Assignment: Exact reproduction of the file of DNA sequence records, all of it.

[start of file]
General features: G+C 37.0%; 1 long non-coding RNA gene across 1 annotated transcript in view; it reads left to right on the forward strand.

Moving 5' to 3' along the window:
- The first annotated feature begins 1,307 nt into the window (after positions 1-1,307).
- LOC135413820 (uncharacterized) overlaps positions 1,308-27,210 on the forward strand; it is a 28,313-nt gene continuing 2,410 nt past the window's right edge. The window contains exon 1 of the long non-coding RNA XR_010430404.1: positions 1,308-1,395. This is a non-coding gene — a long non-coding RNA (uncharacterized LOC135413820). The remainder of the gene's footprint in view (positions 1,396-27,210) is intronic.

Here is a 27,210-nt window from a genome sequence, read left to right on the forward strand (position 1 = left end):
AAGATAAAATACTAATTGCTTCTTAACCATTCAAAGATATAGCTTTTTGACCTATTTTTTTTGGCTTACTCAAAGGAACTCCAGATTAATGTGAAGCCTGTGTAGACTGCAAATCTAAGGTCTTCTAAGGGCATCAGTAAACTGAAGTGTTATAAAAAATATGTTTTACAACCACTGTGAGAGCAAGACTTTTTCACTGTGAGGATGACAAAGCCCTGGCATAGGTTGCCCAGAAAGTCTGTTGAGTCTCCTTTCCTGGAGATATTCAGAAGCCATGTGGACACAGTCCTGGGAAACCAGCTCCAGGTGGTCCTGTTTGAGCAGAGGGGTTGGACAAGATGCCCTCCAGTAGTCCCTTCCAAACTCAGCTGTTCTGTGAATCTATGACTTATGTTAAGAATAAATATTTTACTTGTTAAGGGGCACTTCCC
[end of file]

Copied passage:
General features: G+C 37.0%; 1 long non-coding RNA gene across 1 annotated transcript in view; it reads left to right on the forward strand.

Moving 5' to 3' along the window:
- The first annotated feature begins 1,307 nt into the window (after positions 1-1,307).
- LOC135413820 (uncharacterized) overlaps positions 1,308-27,210 on the forward strand; it is a 28,313-nt gene continuing 2,410 nt past the window's right edge. The window contains exon 1 of the long non-coding RNA XR_010430404.1: positions 1,308-1,395. This is a non-coding gene — a long non-coding RNA (uncharacterized LOC135413820). The remainder of the gene's footprint in view (positions 1,396-27,210) is intronic.

Here is a 27,210-nt window from a genome sequence, read left to right on the forward strand (position 1 = left end):
AAGATAAAATACTAATTGCTTCTTAACCATTCAAAGATATAGCTTTTTGACCTATTTTTTTTGGCTTACTCAAAGGAACTCCAGATTAATGTGAAGCCTGTGTAGACTGCAAATCTAAGGTCTTCTAAGGGCATCAGTAAACTGAAGTGTTATAAAAAATATGTTTTACAACCACTGTGAGAGCAAGACTTTTTCACTGTGAGGATGACAAAGCCCTGGCATAGGTTGCCCAGAAAGTCTGTTGAGTCTCCTTTCCTGGAGATATTCAGAAGCCATGTGGACACAGTCCTGGGAAACCAGCTCCAGGTGGTCCTGTTTGAGCAGAGGGGTTGGACAAGATGCCCTCCAGTAGTCCCTTCCAAACTCAGCTGTTCTGTGAATCTATGACTTATGTTAAGAATAAATATTTTACTTGTTAAGGGGCACTTCCC